Posted by: Catholic of Thule | July 3, 2011

Dom Vital Lehodey on the meaning of devotion.

I think devotion is one of those things which can often be confused with the emotions that are sometimes produced by it, accompany it, and at times prompt it and ease its practice. Love is obviously another. And devotion is love of a kind, which is brought out by the way it in common speech also sometimes accompanies the notion of love when love is considered deep and sincere. Somebody is devoted to the object of their love. In this sense, perhaps the notion of devotion also in the purely secular and romantic realm is somewhat less tainted by the tendency to confuse the essence of love with mere emotional attachment or sensible passion. Even if it has not quite escaped the modern reduction to mere sentimentalism, which, imo, debases both the sentiment and the real essence of love, there is a notion that if someone is devoted to someone it involves a setting apart and a surrender of the will to the object of one’s devotion, whether in a healthy manner or an unhealthy manner, as may sometimes happen in the romantic sense.  In Norwegian the word for devotion is ‘hengivenhet’ which denotes a giving over or abandoning of oneself  to the object of one’s devotion.

Giving mere sentiment primacy is a debasement of both the sentiment and the essence of love and devotion. Allowing sentiment to run wild could easily lead to actions that are contrary to the essence of love and a tainting of the emotions themselves. We could be led astray by false and transitory emotions. We could be led astray by their absence. The primacy of the will  acting upon proper and sound knowledge of what is good and what is not puts everything in its proper place. Far from ignoring the emotional aspect of things in a manner which leads to an unfeeling coldness, this purifies and elevates emotion as one is able to steer any prompting towards evil into a proper and beneficial course instead by recognising and dealing with emotions, whether misleading or in accordance with true love, in a proper manner in the light of truth and goodness. And importantly, one is able to deal with the absence of any helpful emotions. Thus, placing the will, the intellect and emotion all in their proper place one avoids the inhumane coldness of heart which result from allowing oneself to become a slave to emotion, whether in allowing them to prompt one towards evil, to become a substitute for a real and active love, or in dictating to us through their absence  inducing despair or sloth.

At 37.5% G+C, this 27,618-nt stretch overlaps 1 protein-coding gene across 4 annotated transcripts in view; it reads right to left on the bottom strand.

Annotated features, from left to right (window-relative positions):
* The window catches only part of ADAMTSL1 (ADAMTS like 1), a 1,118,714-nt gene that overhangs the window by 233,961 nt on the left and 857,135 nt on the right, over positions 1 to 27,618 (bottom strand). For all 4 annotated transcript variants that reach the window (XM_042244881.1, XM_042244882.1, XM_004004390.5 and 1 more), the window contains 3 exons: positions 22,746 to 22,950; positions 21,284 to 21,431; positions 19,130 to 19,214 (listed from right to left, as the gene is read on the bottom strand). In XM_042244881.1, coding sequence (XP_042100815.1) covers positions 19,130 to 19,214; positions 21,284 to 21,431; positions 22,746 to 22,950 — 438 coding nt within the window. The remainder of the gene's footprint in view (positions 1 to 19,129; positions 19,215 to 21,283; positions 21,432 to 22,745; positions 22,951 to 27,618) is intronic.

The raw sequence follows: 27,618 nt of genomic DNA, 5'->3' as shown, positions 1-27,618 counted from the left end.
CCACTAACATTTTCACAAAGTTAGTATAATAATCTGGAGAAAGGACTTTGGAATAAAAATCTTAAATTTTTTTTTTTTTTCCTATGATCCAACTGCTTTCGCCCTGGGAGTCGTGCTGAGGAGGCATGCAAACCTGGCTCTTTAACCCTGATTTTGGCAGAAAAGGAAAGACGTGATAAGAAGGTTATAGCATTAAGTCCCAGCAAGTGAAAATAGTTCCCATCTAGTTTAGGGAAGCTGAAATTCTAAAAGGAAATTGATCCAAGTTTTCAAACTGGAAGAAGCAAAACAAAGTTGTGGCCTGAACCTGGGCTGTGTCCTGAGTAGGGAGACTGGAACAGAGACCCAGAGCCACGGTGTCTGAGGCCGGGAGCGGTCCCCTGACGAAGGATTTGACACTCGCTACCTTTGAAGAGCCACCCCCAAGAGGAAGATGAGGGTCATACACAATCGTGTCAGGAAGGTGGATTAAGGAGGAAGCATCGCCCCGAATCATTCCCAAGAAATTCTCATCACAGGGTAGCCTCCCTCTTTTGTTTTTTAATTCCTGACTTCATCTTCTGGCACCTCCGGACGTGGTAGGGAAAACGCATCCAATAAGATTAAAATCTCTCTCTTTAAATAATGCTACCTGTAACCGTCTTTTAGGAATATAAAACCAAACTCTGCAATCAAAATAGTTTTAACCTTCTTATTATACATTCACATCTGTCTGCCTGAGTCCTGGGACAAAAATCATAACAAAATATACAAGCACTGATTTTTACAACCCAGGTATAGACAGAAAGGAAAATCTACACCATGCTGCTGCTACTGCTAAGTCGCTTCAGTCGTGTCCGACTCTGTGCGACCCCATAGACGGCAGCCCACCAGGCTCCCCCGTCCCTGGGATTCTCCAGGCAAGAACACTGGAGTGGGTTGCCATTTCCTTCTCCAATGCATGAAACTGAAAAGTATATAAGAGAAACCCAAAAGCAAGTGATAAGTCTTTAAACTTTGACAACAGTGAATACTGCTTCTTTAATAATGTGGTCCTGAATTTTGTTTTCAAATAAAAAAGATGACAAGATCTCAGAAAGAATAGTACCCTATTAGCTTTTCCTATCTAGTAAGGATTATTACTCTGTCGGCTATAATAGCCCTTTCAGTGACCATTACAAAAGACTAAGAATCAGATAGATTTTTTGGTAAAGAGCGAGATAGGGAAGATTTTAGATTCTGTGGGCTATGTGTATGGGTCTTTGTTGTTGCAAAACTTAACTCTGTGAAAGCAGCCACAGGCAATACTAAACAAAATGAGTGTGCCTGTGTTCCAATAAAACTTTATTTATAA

In the spiritual life putting a false trust in and emphasis on emotion is deadly. As indeed in life in general. Seeking sensible consolations for themselves, allowing them to substitute for true devotion, viewing them as the aim and measure of spiritual progress is a surefire way to go astray whether the sensible consolations in question be false or real. Obviously, chasing a false thrill is even more harmful than putting a false emphasis on true sensible consolations, but both can be very harmful.

I found the following wee explication by Dom Vital Lehodey on the nature of devotion, and the relationship between the essence and the accidents of devotion very helpful and inspiring, and so I just thought I’d share it. It is helpful to bear it in mind when dealing both with consolation and with aridity.

Devotion is the promptitude with which the will tends to the service of God, to prayer as well as to other duties. The whole substance and marrow of devotion consists in this promptitude, quickness, agility, holy ardor, generosity, and devotedness of the will. With this disposition of soul we possess the essence of devotion; without it we have only its phantom; and this is why this readiness of will is called substantial devotion.

Generally speaking, it is seasoned with a certain charm and sweetness; we tend with love and keen relish to the things of God, we are well with him; the soul is in peace, the heart joyful, and duty is easy. This sweetness is not devotion; for, without it, the will may be prompt in the service of God; but being superadded to devotion as accident to substance, it is called accidental devotion.

If it remain in the soul without passing into the senses, we have accidental spiritual devotion; if it is spread from the soul to the senses like the overflow of a vessel which is too full, we then have accidental sensible devotion – or, to express it more concisely, sensible devotion. Then the heart is dilated with joy and beats with more life, the eyes glisten and moisten with tears, the face is radiant, the voice full of emotion, all the senses filled with sweet impressions. And this sometimes reaches even to a kind of transport and of spiritual inebriation.

Sometimes, on the other hand, although the will does its duty with generosity, the senses are not affected; the soul is not pervaded by this sweetness, it feels itself abandoned; the mind is empty and has no ideas; the heart is cold and conceives only affections without relish; and the will remains without energy. This is aridity, dryness, abandonment, desolation.

According to this teaching, then, consolations are not devotion; for the prompt will, which is the essence of devotion, may very well subsist without consolations, or be altogether wanting in spite of their presence.

Dom Vital Lehodey, The Ways of Mental Prayer.

Of course, Dom Vital also discusses preternatural and natural causes of aridity, and included among the latter those stemming from sin and faults and distractions which we should correct, as well as preternatural (as opposed to supernatural) and natural causes of perceived consolations.

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